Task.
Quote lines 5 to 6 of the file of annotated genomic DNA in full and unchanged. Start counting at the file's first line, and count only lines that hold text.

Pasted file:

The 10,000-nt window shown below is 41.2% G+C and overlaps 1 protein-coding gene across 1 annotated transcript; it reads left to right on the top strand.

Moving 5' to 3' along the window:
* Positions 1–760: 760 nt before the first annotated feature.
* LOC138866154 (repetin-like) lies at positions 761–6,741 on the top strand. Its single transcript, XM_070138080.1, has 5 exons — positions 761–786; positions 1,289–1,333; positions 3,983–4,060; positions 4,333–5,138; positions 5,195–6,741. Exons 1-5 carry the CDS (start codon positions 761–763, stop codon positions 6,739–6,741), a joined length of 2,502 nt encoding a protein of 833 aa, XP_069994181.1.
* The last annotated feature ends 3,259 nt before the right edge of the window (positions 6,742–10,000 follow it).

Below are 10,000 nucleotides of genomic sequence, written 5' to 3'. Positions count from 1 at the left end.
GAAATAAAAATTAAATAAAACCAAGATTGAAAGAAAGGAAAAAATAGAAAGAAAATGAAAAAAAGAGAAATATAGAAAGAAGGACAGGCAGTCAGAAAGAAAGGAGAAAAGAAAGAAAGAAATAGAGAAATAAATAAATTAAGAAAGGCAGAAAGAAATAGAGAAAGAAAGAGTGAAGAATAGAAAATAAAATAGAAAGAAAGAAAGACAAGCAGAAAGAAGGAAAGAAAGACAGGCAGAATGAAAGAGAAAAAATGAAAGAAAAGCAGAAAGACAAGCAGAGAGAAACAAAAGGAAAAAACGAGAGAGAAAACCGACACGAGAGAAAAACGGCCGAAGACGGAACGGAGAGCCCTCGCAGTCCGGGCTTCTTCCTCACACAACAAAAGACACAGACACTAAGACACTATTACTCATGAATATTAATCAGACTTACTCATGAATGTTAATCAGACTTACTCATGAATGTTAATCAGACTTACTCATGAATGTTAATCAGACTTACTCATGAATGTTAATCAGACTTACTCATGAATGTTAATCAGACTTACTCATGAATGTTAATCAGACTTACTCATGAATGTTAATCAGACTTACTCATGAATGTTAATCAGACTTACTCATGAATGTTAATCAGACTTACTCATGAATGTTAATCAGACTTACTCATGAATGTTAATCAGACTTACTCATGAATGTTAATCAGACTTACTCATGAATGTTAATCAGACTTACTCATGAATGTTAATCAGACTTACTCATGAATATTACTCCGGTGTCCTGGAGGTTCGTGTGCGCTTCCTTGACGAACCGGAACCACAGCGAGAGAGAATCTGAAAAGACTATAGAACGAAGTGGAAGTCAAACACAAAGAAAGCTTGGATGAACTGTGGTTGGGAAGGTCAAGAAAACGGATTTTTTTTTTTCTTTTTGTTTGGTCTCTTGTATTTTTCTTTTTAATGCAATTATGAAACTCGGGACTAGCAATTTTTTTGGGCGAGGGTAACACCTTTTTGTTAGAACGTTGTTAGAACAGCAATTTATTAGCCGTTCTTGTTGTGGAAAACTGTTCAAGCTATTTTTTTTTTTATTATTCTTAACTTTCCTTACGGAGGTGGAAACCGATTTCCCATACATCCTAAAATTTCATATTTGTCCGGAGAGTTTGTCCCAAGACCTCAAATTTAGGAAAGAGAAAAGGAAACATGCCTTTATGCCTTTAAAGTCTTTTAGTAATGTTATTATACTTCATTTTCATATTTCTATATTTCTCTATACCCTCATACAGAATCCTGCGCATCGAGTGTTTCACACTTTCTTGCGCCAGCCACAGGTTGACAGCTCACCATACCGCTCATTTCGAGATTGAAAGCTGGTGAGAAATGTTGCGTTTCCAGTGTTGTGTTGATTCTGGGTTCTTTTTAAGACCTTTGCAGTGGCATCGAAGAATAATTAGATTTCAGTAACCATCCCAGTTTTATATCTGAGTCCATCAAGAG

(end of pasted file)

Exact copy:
* The last annotated feature ends 3,259 nt before the right edge of the window (positions 6,742–10,000 follow it).

Below are 10,000 nucleotides of genomic sequence, written 5' to 3'. Positions count from 1 at the left end.